Motivated by the thrill of the challenge and more malicious purposes, a new form of criminal activity came of age in the 1980s, one which deployed technological expertise to violate and exploit computer systems.
The security hackers who began to enter the headlines, such as Kevin Mitnick who at one point was on the FBI’s Most Wanted list, aimed to breach networks and computer systems in order to access protected information.
Sometimes called ‘black hat’ hackers in contrast to ‘white hat’ hackers who tinker without malign intentions, as if they stand on opposite sides of the law in an American Western, criminal hackers emerged amidst a hacker subculture of hobbyists and software developers which had been developing since the 1960s.
Here are 7 notable hackers who made history, some notorious for their criminality, others famous for their contributions to computer science.
1. Bob Thomas
In the computer science communities of the 1960s, ‘hacking’ was used to describe expedient code written by programmers to patch together software, but it would later extend to the use of viruses to gain access to private computer systems. However, the earliest viruses and worms were experimental in intent.
In 1971, the Creeper program was designed by Bob Thomas to test the idea of the self-replicating program. The idea of “self-replicating automata” had previously been spelled out by mathematician John von Neumann as early as 1949. Unlike the epidemic which spells android disaster in the 1973 Michael Crichton movie Westworld, Creeper spread via the ARPANET to a remote system to output the message: “I’m the creeper, catch me if you can!”
2. John Draper
Hacking developed amid the context of ‘phone phreaking’ in the 1960s and 1970s. John Draper was among those who wrestled with and reverse-engineered the North American telephone system, then the largest computer network to which the public had access, in order to make free long-distance calls.
By using a specific tool, “phreaks” could replicate the tones used within the network to route telephone calls. Draper’s use of the toy whistle supplied with Cap’n Crunch breakfast cereal, which was capable of generating a 2600 Hz tone, provided his moniker “Captain Crunch”.
In a 1984 issue of InfoWorld, Draper suggested hacking meant “taking things apart, figuring out how they work… I’m just hacking on my own programs right now.”
3. Robert Tappan Morris
In 1988, American computer scientist Robert Tappan Morris introduced a computer worm to the Internet for perhaps the first time. This variety of malware replicates itself in order to spread to other computers. The persistence of the ‘Morris worm’ was its undoing as it created disruptive system loads that brought it to the attention of administrators.
The worm infected 6,000 systems and earned Morris the first conviction under the novel Computer Fraud and Abuse Act of 1986, as well as a year suspension from Cornell University graduate school.
4. Kevin Mitnick
Five years in prison followed the arrest of Kevin Mitnick on 15 February, 1995 on federal offences covering computer hacking and wire fraud over the previous two-and-a-half years, which had already landed him a spot on the FBI’s Most Wanted list.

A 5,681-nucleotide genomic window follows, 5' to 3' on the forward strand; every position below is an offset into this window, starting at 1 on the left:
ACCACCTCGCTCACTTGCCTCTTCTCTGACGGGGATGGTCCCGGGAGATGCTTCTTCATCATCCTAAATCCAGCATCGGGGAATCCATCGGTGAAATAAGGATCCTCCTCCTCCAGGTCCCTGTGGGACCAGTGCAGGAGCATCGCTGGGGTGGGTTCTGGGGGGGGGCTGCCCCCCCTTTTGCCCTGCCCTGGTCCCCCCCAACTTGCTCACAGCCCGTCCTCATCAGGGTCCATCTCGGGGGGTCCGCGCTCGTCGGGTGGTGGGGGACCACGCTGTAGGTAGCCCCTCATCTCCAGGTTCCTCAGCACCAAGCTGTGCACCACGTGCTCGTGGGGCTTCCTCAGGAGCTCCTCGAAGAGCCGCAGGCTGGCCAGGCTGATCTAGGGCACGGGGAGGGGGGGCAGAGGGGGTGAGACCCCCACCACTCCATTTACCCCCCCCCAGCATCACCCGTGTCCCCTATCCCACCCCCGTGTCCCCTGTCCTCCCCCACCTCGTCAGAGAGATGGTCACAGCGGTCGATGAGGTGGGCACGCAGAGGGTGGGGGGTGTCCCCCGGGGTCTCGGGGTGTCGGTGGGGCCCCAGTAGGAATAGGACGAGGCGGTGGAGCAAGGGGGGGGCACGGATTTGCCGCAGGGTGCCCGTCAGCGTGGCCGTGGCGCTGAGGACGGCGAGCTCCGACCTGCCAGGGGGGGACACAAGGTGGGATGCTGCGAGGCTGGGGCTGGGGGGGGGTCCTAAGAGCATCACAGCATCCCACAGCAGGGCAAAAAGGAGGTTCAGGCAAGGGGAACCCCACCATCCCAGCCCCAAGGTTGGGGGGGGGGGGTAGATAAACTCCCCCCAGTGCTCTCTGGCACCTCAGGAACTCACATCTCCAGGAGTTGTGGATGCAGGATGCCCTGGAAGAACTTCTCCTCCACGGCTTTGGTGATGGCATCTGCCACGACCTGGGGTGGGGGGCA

Mitnick had broken into voicemail computers, copied software, stolen passwords and intercepted emails, while he used cloned cellular phones to hide his location. According to Mitnick, he spent eight months of his sentence in solitary confinement because law enforcement officials were convinced that he could tamper with nuclear missiles by whistling into a pay phone.
5. Chen Ing-hau
The payload of CIH, or the “Chernobyl” or “Spacefiller” computer virus, was delivered on 26 April, 1999, rendering host computers inoperable and leaving $1 billion in commercial damages in its wake. It was developed by Chen Ing-hau, a student at Tatung University in Taiwan, the previous year. CIH wrote its code inside gaps in existing code, making it harder to detect. The event led to new computer crime legislation in Taiwan.
6. Kane Gamble
Kane Gamble was 15 years old when he first targeted chiefs of the US intelligence community from his home on a Leicestershire housing estate. Between 2015 and 2016, Gamble was able to access reportedly “extremely sensitive” documents on military and intelligence operations, while he harassed the families of senior US officials.
His behaviour extended to resetting the passwords of FBI deputy director Mark Giuliano and leaving an intimidating voicemail message for the wife of CIA chief John Brennan. He reportedly bragged: “This has to be the biggest hack ever.”
7. Linus Torvalds
In 1991, the 21-year-old Finnish computer student Linus Torvalds wrote the basis for Linux, an open-source operating system which has since become the most widely used computer operating system in the world. Torvalds had been hacking since his teens, when he programmed a Commodore VIC-20 home computer.
With Linux, Torvalds introduced a free operating system which championed distributed development. It was an idealistic project which nevertheless earned the trust of business and became a key reference point for the open source social movement.
In a 1997 interview with Torvalds, Wired magazine described the goal of hacking as, ultimately, to “create neat routines, tight chunks of code, or cool apps that earn the respect of their peers. Linus went much further, laying down the foundation that underlies the cool routines, code, and applications, and achieving perhaps the ultimate hack.”